If you work for yourself, I’ll wager at least one of the following has happened to you:
Someone was late for a meeting, and they still expected you to pay for the coffee.
A job you really wanted – and were certain you would get – went to a competitor who isn’t half as amazing as you.
You got a job you really wanted, but it morphed into the job from hell as soon as you started working on it.
You delivered an amazing piece of work, but the client decided to add a few ‘tweaks’ that mean you can’t show it to anyone, because now it’s rubbish.
Someone criticised your work.
At least one client didn’t pay you on time.
I could go on.
While these are all common freelance frustrations (they’ve all happened to me), there’s one thing that really separates the vodka from the tap water.
That thing is this: how do you react to your frustrations?
When I first started out as a freelance writer, I did a lot of networking. At one particular breakfast meeting, I found myself sitting next to a man who ran a small IT consultancy.
We started chatting, and he told me about someone he’d recently been speaking to – someone who had declined his kind offer to become a client.
“I couldn’t believe it,” this man spluttered, in between enthusiastic bites of suspiciously curled bacon and beige scrambled egg.
“I wasted so much time talking to that bloke…and after all that he decided not to work with me. Doesn’t he know I’ve got an office to pay for?”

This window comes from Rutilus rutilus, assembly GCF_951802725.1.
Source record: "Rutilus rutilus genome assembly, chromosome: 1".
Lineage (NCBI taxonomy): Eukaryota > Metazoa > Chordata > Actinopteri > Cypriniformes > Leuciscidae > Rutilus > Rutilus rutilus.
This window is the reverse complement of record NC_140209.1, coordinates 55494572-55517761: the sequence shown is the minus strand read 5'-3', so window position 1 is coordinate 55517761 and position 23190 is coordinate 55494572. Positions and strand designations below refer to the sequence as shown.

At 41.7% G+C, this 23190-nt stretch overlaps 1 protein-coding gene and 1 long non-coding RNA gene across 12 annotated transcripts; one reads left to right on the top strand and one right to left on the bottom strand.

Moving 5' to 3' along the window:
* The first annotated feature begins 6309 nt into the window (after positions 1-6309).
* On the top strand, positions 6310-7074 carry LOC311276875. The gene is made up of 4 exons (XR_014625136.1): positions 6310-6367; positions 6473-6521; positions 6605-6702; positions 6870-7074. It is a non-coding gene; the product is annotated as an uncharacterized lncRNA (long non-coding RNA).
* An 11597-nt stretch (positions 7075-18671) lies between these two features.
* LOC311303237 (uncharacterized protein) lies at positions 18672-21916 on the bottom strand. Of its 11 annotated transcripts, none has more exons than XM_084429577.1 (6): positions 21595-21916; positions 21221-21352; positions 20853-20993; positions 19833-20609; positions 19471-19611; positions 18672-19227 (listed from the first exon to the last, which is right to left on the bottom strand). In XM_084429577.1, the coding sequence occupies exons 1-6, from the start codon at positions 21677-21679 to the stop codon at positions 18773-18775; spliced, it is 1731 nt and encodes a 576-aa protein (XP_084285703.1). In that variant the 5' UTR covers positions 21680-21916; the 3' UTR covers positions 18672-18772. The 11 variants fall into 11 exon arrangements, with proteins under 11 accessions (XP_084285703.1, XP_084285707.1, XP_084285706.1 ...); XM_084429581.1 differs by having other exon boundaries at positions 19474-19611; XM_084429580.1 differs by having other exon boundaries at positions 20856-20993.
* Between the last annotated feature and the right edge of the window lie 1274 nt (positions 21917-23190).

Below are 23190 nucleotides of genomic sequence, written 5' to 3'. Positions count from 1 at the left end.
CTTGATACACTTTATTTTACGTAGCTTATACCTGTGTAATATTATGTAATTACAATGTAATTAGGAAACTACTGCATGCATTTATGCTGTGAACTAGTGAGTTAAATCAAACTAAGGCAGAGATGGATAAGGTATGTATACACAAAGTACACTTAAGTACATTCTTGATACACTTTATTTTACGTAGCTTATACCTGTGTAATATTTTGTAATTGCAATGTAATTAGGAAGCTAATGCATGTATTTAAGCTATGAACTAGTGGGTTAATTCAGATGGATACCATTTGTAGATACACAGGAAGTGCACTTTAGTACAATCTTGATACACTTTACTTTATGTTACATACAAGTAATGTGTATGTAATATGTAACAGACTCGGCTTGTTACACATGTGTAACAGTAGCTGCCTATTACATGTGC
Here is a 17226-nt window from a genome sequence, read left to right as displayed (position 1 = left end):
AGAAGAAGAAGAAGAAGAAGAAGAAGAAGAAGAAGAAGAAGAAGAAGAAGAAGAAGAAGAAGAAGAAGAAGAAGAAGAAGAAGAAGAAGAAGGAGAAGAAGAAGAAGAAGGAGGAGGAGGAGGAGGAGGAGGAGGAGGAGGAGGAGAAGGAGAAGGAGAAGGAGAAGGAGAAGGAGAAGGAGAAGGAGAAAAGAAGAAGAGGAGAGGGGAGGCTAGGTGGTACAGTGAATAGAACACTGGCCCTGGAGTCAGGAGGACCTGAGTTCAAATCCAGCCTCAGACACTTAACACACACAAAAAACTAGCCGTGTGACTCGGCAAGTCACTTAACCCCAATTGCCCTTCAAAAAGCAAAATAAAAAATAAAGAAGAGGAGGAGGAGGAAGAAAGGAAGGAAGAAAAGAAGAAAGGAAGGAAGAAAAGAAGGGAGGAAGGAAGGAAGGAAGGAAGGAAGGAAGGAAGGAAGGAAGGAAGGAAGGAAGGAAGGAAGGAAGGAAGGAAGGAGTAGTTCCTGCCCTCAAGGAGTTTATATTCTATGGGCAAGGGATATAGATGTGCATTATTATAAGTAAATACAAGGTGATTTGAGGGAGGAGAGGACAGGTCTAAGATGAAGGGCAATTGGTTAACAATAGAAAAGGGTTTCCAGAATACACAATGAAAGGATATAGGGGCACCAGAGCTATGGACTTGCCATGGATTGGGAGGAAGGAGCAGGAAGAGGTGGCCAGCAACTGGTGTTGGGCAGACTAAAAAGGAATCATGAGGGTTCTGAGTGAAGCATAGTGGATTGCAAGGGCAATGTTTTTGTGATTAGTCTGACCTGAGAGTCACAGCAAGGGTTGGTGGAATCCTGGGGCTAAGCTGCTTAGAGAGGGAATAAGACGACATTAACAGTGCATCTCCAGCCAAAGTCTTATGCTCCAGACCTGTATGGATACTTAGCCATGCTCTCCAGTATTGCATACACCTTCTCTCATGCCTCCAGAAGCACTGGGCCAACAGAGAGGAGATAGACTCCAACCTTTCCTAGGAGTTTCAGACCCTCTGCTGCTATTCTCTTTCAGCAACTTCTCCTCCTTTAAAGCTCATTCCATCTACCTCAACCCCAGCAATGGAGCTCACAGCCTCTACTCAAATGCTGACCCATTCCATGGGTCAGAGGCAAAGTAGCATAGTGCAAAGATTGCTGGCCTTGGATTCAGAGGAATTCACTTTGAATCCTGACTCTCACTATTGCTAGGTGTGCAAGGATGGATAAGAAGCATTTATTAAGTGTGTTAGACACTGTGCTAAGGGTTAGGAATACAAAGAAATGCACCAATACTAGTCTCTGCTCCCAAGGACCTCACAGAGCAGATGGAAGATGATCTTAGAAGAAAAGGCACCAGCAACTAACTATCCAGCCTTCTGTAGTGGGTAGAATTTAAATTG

I took a sip of weak, tepid coffee.
“Your office payments aren’t his responsibility,” I said. “You have to be good enough at what you do for people to want to work with you – so if you’re not, your business clearly isn’t working.”
“Why don’t you do yourself a favour and go back to full-time employment?” I continued. “Then you could spend your free time relaxing, instead of fretting over the uncontrollable actions of hapless others.”
No, of course I didn’t say any of that.
I just nodded blandly along, mumbling the occasional “yes I know…that’s terrible…” whenever he looked at me for a response.
(The coffee part is actually true; for some unknown reason coffee is always weak and tepid at networking meetings).
I try to recall that conversation whenever I’m tempted to give in to any of my own freelance frustrations. I’ve also learned over time that most work-related frustrations – whether as a freelancer or in full-time employment – are a result of other people’s actions.
Translation: they’re things you can’t control.
But you can control whether you want to waste time and energy getting all huffy over them, or try to learn from them instead.
Easier said than done, I know. But I do try.
Like the time I responded with a polite “thank you for buying my book” to the person who gave me a one-star Amazon review, instead of sharing what I really thought, which was “how dare you criticise me, you humourless cretin?”
See. I really am trying.